On his scheduled day off after two 12 hour shifts, the Bridge 11 Operator woke up at 0800 EST and took two pain pills (Darvon-N) for back pain. Around lunch time the Bridge Operator consumed two to four glasses of wine. He received a call between 1300 and 1400 EST from the St. Lawrence Seaway Management Corporation (SLSMC) team leader asking him to work an overtime shift that evening, to which he agreed. He did not report, nor was not asked, about whether he was fit to work. He rested at home before driving to work and arriving around 1820 EST.

Traditionally, there is a Limit of Approach buffer of 60 meters where the vessel waits until the span of the bridge is entirely raised. Once the span is raised, the lights switch from red to green, indicating to the boat captain that it is safe to proceed. Between 1847 and 1941 EST, the operator had successfully maneuvered the bridge on two occasions allowing four vessels to travel underneath. The operator has high visibility from the control room window and is able to see the highest point of and the back of the vessels that go under the bridge.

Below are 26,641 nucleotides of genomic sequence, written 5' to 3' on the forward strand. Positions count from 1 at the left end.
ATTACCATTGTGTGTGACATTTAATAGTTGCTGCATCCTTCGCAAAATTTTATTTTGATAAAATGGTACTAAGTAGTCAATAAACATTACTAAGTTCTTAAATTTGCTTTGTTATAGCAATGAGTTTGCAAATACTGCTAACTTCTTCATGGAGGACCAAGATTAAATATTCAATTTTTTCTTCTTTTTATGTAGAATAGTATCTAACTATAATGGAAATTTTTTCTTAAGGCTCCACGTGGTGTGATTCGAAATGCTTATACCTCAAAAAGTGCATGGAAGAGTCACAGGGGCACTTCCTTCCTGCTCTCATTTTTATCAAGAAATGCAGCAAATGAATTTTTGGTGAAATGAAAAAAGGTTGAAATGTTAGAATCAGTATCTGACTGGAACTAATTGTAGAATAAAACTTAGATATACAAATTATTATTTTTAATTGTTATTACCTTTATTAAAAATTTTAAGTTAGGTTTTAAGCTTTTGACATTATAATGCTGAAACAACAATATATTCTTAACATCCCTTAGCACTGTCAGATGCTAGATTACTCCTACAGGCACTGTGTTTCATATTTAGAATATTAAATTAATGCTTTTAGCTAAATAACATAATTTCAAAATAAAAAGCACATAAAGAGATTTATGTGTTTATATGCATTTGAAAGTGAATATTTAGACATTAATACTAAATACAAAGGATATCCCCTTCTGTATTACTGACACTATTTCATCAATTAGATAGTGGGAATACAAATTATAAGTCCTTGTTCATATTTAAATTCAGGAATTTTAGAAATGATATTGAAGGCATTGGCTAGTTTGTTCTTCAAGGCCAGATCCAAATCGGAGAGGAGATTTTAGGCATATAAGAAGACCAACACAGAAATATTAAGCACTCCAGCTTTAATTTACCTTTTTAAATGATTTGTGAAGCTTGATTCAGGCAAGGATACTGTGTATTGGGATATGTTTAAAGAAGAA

At 2050 EST, the operator called the Traffic Control Center to report the vessel Windoc going under the bridge. At the time conditions were good; visibility was high, there was no precipitation, winds were mild, and the water speed under Bridge 11 was less than one knot. After the call, the Bridge 11 Operator lowered the span after reportedly seeing the vessel clear the bridge. The bridge has a range of motion of 32.9 meters between fully-raised and fully-lowered and it generally takes 1.5 to 2 minutes to switch between states. In this situation, the bridge had been lowered 18 meters, taking between 49s to 65s, before the collision occurred. The vessel was about halfway through going under the bridge at five knots when it made contact with the lowering span. The collision resulted in damage to the wheelhouse, main mast, engine room vents, and funnel for the vessel. The bridge was also damaged, both in the center of the vertical lift span directly from contact with the vessel and on the extremities of the span resulting from the bowing of the span. There was no damage to the environment as a result of the accident. Further, there were no injuries to personnel resulting from the collision or subsequent fire.